Dr Jr was covering the wards this weekend. Never the nicest of jobs at the best of times, but for some reason, the hospital was heaving this weekend. The bed manager spent most of the weekend trying to close the hospital to new admissions due to bed pressure. On top of that, half the nursing staff phone in ill. What resulted was utter bedlam, for both staff, and the patients in the hospital.

In a hospital, I respect the nurses more than the doctors. A hospital could survive a week without doctors, most of the senior nursing staff are much more skilled and knowledgeable than many of the junior medics, such as myself; juniors (F1s and SHOs) also outnumber registrars and consultants. Even if patients went off completely, the critical care nurses would easily be able to bring them round. Short of internal surgical problems such as a massive bleed, most patients would survive. The reason I mention all this is when half the nursing staff are off ill, 2/3rds of the total patient care goes off too.

Now why are they all ill? Chronic understaffing. Understaffing to the level it's verging on dangerous, but not quite making it. Managers don't want to be in charge of a "dangerous" hospital, it means more work for them, maybe they'll even have to stay 15 minutes late once in a while. So just enough nurses so that all the essential stuff gets done and the actual bits of care that make such a huge difference to quality of stay (such as feeding, cleaning), just don't get done. When even one nurse goes ill, the whole tower of cards crumble, which stresses the working staff out to the point where they need time off. It's a cycle that continues onwards.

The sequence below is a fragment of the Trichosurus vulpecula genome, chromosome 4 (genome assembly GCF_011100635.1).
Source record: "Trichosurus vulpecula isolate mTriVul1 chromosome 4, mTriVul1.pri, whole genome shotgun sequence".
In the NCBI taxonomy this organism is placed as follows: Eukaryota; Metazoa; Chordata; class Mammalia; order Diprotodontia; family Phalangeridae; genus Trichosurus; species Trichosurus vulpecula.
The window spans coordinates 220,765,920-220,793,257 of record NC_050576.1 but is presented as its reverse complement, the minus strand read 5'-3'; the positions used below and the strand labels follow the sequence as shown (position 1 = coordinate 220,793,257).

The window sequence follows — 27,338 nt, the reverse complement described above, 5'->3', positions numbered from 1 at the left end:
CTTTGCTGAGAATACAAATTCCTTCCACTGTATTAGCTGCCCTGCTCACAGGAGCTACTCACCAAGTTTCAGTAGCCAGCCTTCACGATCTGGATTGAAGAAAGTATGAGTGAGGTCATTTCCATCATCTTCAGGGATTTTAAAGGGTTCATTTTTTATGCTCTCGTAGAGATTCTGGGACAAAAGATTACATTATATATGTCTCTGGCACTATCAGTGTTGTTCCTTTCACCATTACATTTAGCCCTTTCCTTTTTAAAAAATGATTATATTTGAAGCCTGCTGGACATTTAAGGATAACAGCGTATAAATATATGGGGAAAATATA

With some wards of upwards of 30 patients with just two qualified nurses covering them, Juniorville Hospital was sheer bedlam. The bed manager was trying to clear as many patients as she could, she directly told me "it's safer out on the street than it is in here this weekend". Oh dear.